In The Babadook, this turmoil erupts from shared grief between mother and son. In Natalie Erika James’ debut feature Relic, a grandmother’s descent into dementia impels the reverberation of spectral traumas across three generations. In Talk to Me, a blossoming teen friendship is possessed by the unquiet spirit of the protagonist’s dead mother.
Alongside this nuanced dramatic core, Talk To Me pushes the boundaries of good taste with gleeful abandon in true Ozploitation style. It features gruesome possession-induced self-harm and more than 100 swear words. The narrative centres on a darkly comic analogy (instead of drug-taking, the teens become addicted to the occult pleasures of the talismanic hand) that would be at home in a grindhouse drive-in.
This play with high/low culture boundaries filters into Talk To Me’s play with audience emotions and expectations.
At times while watching, my body was tensely primed for a gory eye-gouging; instead I was met with a gentle moment of connection between two characters. At other moments, tender sequences give way unexpectedly to viscous spurts of blood.
The ghouls of this golden decade are at home on the red carpets of festivals such as Sundance, yet they also drip with the blood and bodily fluids of their Ozploitation forebears.
A collective energy
Our current golden age of horror has grown out of a collective creative energy.
The Philippou brothers worked on The Babadook as 19-year-olds and credit Kent’s influence as key to their creative approach.
The Babadook was the debut film from Australian production company Causeway Films, and Talk To Me is their latest picture, led by producer Samantha Jennings.
Jennings and Causeway have been critical to the collective currents that have propelled our golden horror decade. They also produced the conceptually layered zombie horror-drama Cargo (2017) and witch folk horror You Won’t Be Alone (2021), Australia’s submission for the Academy Awards for Best International Feature.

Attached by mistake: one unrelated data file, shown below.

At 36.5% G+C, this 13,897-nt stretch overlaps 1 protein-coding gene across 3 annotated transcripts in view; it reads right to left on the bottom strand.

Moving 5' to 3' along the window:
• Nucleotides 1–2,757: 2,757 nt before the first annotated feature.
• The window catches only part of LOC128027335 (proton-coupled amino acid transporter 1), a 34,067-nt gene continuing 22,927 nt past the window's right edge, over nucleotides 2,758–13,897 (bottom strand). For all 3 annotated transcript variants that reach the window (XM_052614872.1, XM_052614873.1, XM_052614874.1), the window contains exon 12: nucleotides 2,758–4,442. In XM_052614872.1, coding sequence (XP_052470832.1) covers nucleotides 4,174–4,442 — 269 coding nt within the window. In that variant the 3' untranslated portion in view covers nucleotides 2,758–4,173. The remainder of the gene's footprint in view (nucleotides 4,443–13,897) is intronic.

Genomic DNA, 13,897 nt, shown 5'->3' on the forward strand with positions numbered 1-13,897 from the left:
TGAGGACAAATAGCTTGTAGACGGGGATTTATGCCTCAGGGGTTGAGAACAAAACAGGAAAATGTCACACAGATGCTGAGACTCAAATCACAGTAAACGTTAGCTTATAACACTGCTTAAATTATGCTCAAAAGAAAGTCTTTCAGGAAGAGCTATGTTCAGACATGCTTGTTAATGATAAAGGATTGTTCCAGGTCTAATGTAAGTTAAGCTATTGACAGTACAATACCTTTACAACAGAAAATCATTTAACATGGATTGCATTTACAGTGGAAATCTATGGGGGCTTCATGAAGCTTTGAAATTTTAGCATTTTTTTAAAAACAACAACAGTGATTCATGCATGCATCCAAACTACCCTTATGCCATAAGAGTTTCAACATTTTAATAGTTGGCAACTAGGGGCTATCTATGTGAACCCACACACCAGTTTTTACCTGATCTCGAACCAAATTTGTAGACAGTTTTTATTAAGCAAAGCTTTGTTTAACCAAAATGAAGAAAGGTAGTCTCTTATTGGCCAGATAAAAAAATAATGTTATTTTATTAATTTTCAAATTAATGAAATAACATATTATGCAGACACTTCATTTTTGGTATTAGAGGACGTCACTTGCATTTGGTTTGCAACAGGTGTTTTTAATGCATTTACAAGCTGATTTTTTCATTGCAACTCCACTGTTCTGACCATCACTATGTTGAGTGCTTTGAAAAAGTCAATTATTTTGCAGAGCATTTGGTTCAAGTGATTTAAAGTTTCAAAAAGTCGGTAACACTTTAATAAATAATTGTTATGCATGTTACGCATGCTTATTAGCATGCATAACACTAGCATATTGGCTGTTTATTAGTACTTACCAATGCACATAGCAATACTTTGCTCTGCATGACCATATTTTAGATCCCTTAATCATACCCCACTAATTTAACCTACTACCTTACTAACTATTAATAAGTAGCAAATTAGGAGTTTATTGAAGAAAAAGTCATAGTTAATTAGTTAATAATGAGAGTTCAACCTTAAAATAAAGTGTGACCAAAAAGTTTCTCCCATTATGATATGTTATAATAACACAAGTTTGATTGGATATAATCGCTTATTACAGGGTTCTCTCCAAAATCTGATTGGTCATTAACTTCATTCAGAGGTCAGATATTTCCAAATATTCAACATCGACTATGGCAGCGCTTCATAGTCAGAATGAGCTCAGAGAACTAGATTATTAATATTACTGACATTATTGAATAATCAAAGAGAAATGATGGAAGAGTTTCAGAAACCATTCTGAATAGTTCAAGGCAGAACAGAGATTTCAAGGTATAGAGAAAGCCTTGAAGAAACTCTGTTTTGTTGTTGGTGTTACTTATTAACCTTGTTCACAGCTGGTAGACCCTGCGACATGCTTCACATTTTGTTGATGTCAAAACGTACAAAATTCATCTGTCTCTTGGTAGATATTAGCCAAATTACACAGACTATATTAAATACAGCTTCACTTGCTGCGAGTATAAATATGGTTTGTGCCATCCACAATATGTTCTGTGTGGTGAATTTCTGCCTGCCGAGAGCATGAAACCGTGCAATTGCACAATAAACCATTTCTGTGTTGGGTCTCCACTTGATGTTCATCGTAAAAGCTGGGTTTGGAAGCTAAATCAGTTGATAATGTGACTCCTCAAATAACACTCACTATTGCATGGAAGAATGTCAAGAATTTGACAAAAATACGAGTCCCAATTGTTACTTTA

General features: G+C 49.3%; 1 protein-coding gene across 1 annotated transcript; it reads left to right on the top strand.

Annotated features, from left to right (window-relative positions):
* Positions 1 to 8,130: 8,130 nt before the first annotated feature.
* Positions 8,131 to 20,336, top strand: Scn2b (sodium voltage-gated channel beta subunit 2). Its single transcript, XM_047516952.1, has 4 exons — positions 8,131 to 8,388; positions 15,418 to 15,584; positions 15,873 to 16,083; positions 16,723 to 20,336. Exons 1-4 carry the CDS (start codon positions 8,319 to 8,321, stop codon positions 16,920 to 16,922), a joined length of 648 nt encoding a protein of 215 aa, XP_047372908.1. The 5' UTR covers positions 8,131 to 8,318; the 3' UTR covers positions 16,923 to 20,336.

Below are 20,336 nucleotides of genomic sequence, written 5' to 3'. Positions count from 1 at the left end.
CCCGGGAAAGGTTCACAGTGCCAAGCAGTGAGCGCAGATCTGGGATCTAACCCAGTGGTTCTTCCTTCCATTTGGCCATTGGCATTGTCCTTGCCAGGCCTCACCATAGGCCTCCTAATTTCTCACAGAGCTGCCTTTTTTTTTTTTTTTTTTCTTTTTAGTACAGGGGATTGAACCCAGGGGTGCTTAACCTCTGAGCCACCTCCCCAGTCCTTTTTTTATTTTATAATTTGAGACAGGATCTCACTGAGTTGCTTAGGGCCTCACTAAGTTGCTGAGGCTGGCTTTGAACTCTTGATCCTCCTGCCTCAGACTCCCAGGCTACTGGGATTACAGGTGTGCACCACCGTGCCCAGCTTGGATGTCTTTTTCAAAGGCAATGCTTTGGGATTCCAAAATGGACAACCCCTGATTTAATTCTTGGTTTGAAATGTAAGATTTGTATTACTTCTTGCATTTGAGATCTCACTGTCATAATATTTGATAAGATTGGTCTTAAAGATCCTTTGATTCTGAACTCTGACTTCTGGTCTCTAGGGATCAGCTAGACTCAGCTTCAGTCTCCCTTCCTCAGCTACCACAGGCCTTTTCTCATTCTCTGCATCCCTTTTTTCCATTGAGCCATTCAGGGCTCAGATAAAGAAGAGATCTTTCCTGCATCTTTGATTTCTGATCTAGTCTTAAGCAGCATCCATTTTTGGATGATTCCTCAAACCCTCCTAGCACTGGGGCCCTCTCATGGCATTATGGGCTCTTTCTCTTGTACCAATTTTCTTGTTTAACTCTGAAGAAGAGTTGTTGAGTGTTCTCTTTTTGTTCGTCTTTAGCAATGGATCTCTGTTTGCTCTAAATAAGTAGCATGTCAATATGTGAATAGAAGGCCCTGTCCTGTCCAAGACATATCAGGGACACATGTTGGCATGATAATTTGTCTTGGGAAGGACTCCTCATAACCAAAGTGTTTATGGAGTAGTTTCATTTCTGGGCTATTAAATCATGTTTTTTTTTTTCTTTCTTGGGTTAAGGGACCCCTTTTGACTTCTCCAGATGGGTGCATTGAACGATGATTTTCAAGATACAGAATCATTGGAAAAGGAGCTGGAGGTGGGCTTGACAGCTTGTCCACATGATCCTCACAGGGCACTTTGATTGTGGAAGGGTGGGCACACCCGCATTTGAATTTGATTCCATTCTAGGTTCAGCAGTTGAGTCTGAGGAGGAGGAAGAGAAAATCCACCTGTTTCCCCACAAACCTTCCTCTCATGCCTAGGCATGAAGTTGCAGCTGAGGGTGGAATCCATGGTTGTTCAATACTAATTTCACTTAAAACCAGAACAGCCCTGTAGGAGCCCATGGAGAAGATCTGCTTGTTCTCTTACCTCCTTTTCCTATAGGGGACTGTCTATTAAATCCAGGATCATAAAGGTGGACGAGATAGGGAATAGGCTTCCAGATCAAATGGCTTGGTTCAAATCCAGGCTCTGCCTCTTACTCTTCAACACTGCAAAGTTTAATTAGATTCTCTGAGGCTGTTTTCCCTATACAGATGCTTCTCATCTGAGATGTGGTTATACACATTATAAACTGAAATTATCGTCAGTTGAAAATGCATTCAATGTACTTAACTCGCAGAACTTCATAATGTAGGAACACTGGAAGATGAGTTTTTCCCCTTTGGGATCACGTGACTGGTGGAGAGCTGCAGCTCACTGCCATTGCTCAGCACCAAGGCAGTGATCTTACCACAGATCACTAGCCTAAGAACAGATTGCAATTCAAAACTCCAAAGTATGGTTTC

This decade of ingenuity has demonstrated Australian horror films can find international success blending the highbrow and lowbrow, yet the constraining thinking of the New Wave-era continues to haunt the local screen sector.
Kent’s The Babadook received a limited release on only 13 screens in Australia after being deemed too “art-house”. James’ internationally acclaimed Relic was not screened theatrically on home soil until three years after its Sundance premiere (a screening I co-organised with ACMI). You Won’t Be Alone might have been Australia’s Oscars submission, but it did not receive a single nomination at our local AACTA Awards.
The last decade has showcased that Australian horror can be worthy of domestic and critical attention and a gory good time with commercial appeal. Perhaps the success of Talk to Me both at the box office and with critics will encourage us to listen.
Jessica Balanzategui is a senior lecturer in media at RMIT University. Balanzategui specialises in entertainment cultures and industries, in particular streaming media, screen genres for and about children, and horror and the gothic. This article is republished from The Conversation under a Creative Commons licence. Read the original article.